Say hello to the most powerful rear-engined V8 convertible. The 488 Spider. Not long ago we were swooning over the curves of its fixed head sibling, the 488 GTB, which was the first rear-engined turbo-charged V8 since the F40.
Ferrari has given us a glimpse of what this car will look like with some serious sets of numbers. Powered by the same engine as the GTB,a 3902cc turbocharged V8 pushing 670hp and 760Nm helping this stallion gallop to 62mph in 3 seconds flat and to 124mph in a little under 9 seconds. Being turbo-charged, the Luddites will moan about turbo lag and why N/A engines perform and sound better. Ferrari say that turbo lag on this 488 Spider is only 0.8 seconds and the sound of the engine is ‘seductive but never invasive’. The other supercar with those kinds of numbers is the already sold out McLaren 675 Long-Tail with 675hp and 699Nm.
The 488 Spider is considered as the most aerodynamically efficient Ferrari Spider to date thanks to some complex aero which not only reduce drag but guarantee the best levels of downforce. Another number for you all. 14 seconds. That is the time it takes to let in the sunshine or cower away from the rain clouds.
Much like the 458 Spider, the 488 Spider has the second generation of Ferrari’s Slide Slip Angle Control system which will encourage you to push the car harder through corners resulting in a 12% quicker acceleration than its predecessor out of corners.
Ferrari models do look good in other colours than Red and these pictures show just that. Blu Corsa is the name and it will be readily available on the 488 Spider. No prices have been announced just yet, but expect it to compete with the McLaren for price.
For a while now, people have known that Ferrari as a brand and as a manufacturer were to float on the stock exchange. When it comes to stocks, car makers tend not to do as well as many other brands such as Apple or Twitter, but this is where Ferrari has pulled a few tricks out of the bag.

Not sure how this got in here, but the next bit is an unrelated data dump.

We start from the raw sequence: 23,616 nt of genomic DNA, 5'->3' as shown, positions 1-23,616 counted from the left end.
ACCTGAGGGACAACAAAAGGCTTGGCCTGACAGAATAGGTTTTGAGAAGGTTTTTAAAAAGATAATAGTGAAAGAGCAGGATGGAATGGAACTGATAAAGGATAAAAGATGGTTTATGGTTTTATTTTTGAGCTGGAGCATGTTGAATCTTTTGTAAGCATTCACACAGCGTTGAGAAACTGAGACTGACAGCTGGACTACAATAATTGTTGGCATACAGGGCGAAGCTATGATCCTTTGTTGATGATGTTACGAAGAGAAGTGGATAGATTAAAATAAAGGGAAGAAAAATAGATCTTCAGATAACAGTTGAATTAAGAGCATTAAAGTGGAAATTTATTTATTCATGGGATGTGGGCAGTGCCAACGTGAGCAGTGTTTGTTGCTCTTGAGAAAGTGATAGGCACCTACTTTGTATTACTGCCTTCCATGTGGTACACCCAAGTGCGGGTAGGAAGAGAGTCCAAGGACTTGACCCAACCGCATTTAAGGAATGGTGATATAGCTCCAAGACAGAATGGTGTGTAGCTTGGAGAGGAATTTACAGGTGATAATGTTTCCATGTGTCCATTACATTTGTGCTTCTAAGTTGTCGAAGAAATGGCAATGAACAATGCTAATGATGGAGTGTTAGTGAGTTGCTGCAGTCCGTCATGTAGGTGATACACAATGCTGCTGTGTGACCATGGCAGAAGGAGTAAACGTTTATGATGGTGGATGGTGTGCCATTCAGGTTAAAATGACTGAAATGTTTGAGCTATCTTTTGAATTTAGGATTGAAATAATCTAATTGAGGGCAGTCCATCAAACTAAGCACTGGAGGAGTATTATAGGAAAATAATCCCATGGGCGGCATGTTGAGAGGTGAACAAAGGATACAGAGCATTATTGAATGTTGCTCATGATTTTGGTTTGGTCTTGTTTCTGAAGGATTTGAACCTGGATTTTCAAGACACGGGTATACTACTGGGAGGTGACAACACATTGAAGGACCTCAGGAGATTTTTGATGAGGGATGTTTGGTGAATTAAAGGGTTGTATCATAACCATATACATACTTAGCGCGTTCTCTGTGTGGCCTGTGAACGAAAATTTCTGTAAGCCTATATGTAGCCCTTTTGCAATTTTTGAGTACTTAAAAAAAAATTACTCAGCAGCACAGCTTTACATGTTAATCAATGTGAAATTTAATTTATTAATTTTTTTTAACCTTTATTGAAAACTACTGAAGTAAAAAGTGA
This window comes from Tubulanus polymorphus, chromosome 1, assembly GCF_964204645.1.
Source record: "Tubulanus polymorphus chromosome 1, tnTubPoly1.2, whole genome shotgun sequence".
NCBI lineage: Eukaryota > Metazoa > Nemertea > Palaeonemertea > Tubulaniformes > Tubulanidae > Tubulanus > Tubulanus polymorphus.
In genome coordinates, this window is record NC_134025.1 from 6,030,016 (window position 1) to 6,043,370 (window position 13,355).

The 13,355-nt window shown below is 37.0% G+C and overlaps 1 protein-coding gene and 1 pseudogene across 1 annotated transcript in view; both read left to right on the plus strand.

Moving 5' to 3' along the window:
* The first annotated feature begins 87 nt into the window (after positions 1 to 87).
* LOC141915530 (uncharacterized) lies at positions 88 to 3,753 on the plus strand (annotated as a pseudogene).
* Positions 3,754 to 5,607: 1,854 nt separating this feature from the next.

Ferrari is a luxury car manufacturer, based in Maranello, Italy, partly owned by parent company Fiat Chrysler Automobiles (FCA) which is doing its best to reduce its 8.6 billion euro debt. FCA Global headquarters are based in London after the group was merged into a Netherlands based holding company and then listed on the New York Stock Exchange. Confusing right?
FCA want to offer Ferrari as a separate entity by presenting an initial public offering (IPO) on the New York Stock Exchange in the coming days. What is interesting here is that Ferrari won’t be listed as a car manufacturer but as a maker of luxury goods. With cars ranging from £150,000 up to a £1 million they clearly can be considered as luxury goods. This allows Sergio Marchionne, Chief Executive to value Ferrari in the region of 10 billion euros.
When the brand is submitted only 10% will be offered for public sale. 10% of the shares are to be held by Enzo Ferrari’s son Piero with the remaining 80% distributed among FCA shareholders. This doesn’t mean that if you had to buy shares in FCA today, you will be entitled to Ferrari shares. The initial listing includes a loyalty scheme whereby long-term investors in FCA such as Piero Ferrari and EXOR, FCA’s investment company will hold greater voting power, around 45% of Ferrari’s voting shares.
This isn’t the first we have heard of FCA spinning off companies as separate entities. Magneti Marelli, Italian parts giant has been tipped to be sold for around 2.7 billion euros with rumours that it was going to be added to sweeten a deal for Audi to purchase Alfa Romeo.
[Sources: Autoblog, FT]